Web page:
Journal of General Internal Medicine

, Volume 24, Issue 6, pp 702–709 | Cite as

Process of Care Failures in Breast Cancer Diagnosis

  • Saul N. WeingartEmail author
  • Mark G. Saadeh
  • Brett Simchowitz
  • Tejal K. Gandhi
  • Larissa Nekhlyudov
  • David M. Studdert
  • Ann Louise Puopolo
  • Lawrence N. Shulman
Original Article



Process of care failures may contribute to diagnostic errors in breast cancer care.


To identify patient- and provider-related process of care failures in breast cancer screening and follow-up in a non-claims-based cohort.


Retrospective chart review of a cohort of patients referred to two Boston cancer centers with new breast cancer diagnoses between January 1, 1999 and December 31, 2004.


We identified 2,275 women who reported ≥90 days between symptom onset and breast cancer diagnosis or presentation with at least stage II disease. We then selected the 340 (14.9%) whose physicians shared an electronic medical record. We excluded 238 subjects whose records were insufficient for review, yielding a final cohort of 102 patients.




We tabulated the number and types of process of care failures and examined risk factors using bivariate analyses and multivariable Poisson regression.


Twenty-six of 102 patients experienced ≥1 process of care failure. The most common failures occurred when physicians failed to perform an adequate physical examination, when patients failed to seek care, and when diagnostic or laboratory tests were ordered but patients failed to complete them. Failures were attributed in similar numbers to provider- and patient-related factors (n = 30 vs. n = 25, respectively). Process of care failures were more likely when the patient’s primary care physician was male (IRR 2.8, 95% CI 1.2 to 6.5) and when the patient was non-white (IRR 2.8, 95% CI 1.4 to 5.7).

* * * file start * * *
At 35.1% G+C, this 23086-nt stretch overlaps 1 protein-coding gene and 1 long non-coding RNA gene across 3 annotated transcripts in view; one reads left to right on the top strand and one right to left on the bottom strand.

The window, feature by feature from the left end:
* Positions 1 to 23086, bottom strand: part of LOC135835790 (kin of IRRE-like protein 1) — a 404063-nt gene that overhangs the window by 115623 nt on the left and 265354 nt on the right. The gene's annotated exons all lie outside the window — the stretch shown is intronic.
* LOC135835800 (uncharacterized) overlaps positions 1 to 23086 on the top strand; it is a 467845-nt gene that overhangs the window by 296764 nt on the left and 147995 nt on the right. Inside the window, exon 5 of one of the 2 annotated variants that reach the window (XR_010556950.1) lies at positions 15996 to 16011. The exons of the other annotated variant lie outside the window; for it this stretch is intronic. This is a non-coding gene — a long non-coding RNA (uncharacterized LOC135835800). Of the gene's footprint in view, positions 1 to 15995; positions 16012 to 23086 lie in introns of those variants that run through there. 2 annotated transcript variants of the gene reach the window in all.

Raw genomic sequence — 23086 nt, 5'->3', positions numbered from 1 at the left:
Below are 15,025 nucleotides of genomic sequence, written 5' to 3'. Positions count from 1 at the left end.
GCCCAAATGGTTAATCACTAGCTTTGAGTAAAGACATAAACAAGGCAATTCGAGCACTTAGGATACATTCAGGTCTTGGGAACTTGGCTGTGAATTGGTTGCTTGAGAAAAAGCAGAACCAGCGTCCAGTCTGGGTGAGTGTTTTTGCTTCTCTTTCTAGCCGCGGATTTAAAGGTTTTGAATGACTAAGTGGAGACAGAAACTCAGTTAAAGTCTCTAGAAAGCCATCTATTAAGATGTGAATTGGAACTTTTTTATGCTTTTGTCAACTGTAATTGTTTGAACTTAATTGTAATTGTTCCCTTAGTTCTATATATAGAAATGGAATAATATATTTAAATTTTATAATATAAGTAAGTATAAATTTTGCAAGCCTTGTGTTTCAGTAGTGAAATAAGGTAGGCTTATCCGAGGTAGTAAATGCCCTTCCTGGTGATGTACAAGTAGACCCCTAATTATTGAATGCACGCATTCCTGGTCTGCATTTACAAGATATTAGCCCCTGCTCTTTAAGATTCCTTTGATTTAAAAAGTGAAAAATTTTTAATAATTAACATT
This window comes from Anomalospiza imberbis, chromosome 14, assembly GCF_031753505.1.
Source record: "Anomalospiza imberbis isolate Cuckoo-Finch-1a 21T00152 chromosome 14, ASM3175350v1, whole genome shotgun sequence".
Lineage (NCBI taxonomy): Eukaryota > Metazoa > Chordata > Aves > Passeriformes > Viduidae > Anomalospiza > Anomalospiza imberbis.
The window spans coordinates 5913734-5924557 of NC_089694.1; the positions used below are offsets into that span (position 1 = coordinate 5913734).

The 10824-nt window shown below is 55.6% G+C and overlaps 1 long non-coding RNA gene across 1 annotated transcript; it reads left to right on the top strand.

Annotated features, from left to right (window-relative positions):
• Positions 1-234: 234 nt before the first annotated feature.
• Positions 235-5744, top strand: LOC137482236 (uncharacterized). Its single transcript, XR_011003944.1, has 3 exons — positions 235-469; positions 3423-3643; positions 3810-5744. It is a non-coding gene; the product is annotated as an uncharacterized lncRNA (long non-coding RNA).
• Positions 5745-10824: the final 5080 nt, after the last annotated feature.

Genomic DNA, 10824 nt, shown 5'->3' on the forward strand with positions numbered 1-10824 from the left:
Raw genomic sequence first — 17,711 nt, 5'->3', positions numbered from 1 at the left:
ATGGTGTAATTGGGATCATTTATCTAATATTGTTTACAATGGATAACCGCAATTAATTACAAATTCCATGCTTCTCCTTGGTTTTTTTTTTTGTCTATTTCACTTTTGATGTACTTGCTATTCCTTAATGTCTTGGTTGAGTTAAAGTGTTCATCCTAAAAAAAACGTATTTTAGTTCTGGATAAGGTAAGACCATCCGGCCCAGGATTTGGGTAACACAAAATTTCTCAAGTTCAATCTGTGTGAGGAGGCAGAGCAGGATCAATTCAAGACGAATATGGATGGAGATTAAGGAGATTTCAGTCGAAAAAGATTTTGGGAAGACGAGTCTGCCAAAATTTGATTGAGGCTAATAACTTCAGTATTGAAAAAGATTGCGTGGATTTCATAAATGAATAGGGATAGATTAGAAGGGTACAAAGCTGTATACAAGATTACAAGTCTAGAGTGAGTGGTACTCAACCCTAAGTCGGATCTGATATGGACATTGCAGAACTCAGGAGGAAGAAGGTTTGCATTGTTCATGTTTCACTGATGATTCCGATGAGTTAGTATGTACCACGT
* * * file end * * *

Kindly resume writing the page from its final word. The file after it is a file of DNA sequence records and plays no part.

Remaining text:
Process failures were common in this patient cohort, with both clinicians and patients contributing to breakdowns in the diagnostic process.


breast cancer diagnostic errors medical errors quality of health care 



Funding for this project was provided by a grant from the Risk Management Foundation of the Harvard Medical Institutions.

Conflict of interest

None disclosed.


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Copyright information

© Society of General Internal Medicine 2009

Authors and Affiliations

  • Saul N. Weingart
    • 1
    • 2
    Email author
  • Mark G. Saadeh
    • 1
  • Brett Simchowitz
    • 1
  • Tejal K. Gandhi
    • 2
    • 3
  • Larissa Nekhlyudov
    • 2
    • 4
    • 5
  • David M. Studdert
    • 6
  • Ann Louise Puopolo
    • 7
  • Lawrence N. Shulman
    • 1
    • 2
  1. 1.Center for Patient SafetyDana-Farber Cancer InstituteBostonUSA
  2. 2.Harvard Medical SchoolBostonUSA
  3. 3.Division of General Internal MedicineBrigham and Women’s HospitalBostonUSA
  4. 4.Department of Ambulatory Care and PreventionHarvard Medical SchoolBostonUSA
  5. 5.Harvard Vanguard Medical AssociatesBostonUSA
  6. 6.Melbourne Law SchoolUniversity of MelbourneMelbourneAustralia
  7. 7.Risk Management Foundation of the Harvard Medical InstitutionsBostonUSA

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